It’s been a week since I was laid off from work and the shock of it has begun to diminish. However, I am still going through the stages of grief, but I can see progress in me and in my husband, Fili. I feel the need to purge – not just my feelings and thoughts, but also my material things. I have begun to clean out old papers and items that I will probably not need again. Everything I would need, I have in my computer anyway, so it’s not like I am losing it completely.
I was thinking this past week how when we die, which we all will eventually do, even if we don’t want to think about it, all our “stuff” will be left behind for someone else to deal with. All the things we have carefully saved or lovingly collected, will be cleaned out by someone else. If we have anything that is of value or sentiment for others, they may want to divide them up among some of the family members. Hopefully, no one would go to fights over the things left.
It is sad that sometimes, families fall apart because of the “stuff” left by some family member. They fight and go to lawyers who battle things out for who will get what, and who will get the most money or things. Some, who didn’t care for the deceased family member or their things, will get rid of everything, and those things that have some sentimental value to others, are gone, without the ability to keep those mementos. It’s sad because we will eventually leave them behind too. But some things help us to remember the loved one that is now gone. To have those things thrown away or given away without consideration of what they might mean to someone else, is inconsiderate, in my opinion.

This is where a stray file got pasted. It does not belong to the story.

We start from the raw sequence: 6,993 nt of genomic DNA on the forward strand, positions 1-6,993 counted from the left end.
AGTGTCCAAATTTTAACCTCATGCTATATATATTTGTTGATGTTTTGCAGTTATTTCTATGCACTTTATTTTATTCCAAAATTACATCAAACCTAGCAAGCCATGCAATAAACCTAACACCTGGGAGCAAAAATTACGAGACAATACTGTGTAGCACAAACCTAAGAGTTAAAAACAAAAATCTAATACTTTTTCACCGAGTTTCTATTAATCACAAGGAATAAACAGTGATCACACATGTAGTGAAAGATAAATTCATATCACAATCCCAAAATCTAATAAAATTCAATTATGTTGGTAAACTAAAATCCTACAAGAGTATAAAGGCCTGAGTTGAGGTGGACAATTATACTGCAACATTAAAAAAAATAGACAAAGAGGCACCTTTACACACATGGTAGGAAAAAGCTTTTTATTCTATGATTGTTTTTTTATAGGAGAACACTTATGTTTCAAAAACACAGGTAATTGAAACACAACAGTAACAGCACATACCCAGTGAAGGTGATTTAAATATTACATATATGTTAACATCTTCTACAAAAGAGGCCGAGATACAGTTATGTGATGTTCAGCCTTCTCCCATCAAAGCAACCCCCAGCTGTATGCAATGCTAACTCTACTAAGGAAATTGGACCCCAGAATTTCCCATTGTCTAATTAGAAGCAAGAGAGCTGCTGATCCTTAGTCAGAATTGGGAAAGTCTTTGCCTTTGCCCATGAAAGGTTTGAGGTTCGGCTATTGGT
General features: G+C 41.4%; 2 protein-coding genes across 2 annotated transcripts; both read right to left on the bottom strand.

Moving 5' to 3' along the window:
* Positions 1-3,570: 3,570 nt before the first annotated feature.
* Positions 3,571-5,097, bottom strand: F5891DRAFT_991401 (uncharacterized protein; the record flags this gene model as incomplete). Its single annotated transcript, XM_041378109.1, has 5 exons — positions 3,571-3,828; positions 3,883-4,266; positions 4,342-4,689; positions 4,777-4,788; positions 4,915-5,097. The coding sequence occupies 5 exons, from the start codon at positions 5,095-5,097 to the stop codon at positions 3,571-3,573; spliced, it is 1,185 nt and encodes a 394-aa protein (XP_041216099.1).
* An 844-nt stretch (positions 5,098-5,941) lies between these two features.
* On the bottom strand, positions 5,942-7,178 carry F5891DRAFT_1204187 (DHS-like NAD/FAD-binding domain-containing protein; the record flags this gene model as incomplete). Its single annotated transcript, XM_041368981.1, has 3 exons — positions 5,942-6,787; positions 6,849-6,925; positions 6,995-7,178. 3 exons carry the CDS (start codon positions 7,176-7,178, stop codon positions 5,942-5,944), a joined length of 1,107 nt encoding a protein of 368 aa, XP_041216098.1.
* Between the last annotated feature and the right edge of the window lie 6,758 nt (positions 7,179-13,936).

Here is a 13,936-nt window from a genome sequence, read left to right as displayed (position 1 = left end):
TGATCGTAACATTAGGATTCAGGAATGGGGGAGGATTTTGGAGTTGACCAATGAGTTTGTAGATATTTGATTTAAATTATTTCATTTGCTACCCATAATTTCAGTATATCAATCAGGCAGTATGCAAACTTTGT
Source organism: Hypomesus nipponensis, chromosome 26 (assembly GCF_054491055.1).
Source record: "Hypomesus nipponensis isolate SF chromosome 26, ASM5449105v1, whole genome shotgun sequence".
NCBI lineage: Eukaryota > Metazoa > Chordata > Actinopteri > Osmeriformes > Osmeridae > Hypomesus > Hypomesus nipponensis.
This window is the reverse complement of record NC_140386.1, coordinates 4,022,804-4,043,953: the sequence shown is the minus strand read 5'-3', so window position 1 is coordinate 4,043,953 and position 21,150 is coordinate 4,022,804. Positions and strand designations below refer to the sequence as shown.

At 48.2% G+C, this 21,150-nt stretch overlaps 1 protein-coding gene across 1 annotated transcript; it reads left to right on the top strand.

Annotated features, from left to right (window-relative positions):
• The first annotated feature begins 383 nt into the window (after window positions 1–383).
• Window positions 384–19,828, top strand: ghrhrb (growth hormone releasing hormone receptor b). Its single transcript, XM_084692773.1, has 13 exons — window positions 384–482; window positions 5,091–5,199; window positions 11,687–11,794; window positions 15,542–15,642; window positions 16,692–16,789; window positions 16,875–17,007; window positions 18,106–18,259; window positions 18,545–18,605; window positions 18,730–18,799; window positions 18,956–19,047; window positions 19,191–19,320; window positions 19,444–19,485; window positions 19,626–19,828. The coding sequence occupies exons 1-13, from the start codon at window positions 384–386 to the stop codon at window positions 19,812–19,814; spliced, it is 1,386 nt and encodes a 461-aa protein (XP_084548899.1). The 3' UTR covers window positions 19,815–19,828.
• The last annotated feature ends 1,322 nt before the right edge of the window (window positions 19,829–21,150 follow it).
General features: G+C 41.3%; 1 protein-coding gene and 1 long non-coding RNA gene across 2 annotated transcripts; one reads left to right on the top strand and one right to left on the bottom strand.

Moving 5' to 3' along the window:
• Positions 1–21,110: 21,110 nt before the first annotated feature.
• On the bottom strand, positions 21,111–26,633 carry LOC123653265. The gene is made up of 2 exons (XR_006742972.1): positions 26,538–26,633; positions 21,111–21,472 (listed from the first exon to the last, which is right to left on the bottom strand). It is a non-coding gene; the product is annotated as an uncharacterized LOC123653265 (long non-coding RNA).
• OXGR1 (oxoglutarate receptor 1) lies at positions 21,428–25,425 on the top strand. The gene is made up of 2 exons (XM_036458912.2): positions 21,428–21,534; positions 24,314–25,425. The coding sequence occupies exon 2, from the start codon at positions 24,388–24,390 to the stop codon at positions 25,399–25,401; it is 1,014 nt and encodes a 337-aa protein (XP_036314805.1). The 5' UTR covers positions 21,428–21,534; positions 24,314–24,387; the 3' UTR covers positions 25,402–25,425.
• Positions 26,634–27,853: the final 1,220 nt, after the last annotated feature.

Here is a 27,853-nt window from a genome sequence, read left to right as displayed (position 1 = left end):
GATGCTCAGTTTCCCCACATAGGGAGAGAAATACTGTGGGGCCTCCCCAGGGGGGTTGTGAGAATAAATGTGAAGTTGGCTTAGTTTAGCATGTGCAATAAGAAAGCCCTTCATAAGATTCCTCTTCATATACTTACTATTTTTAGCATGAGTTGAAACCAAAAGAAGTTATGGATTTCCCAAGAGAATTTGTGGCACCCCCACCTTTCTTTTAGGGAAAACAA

We are reminded that we are meant to not cling to anything here on this earth. But we do. It’s just how we do things, until we begin growing up and going through life, realizing that, yes, eventually, we will leave it all behind for someone else to clean up and deal with. So why not take a look at some of those things now? Why not go through our things and lovingly choose who we would like to gift our things to now, not later. Then that way, we can share in their joy of enjoying the gift while we are still alive with them. It can be a way of remembering our own joy and love we experienced when we got those things, and then share with our loved ones now.
And for those items that don’t have a sentimental attachment to them, we can get rid of them so that someone else can find them useful, especially if we won’t be using them again, or don’t need as many. (How many paper clips or pens do you really need?) It’s a way of keeping alive the old saying, “One person’s junk, is another person’s treasure.” That is so true. But we have been told in the Gospel that where our heart is, there is our treasure. And we have been counselled to store up treasures in heaven where thieves cannot steal them, and moths cannot eat them.
I have quite a few collections of items (little clay cottages, angels, dolphins, bears) and I have a lot of books and office supplies. This past week I have been thinking about my treasures and I have begun to slowly get rid of some of the material things I have here. And I have thought, “Do I really want to leave this stuff to be cleaned out by my husband if I were to die before him?” I will one day leave all these things anyway. I think I would rather give them away now to others who may find them useful, and work more on storing up treasures in heaven because those are the only ones that will really last. How about you? Will you join me in storing up those treasures and place your heart there?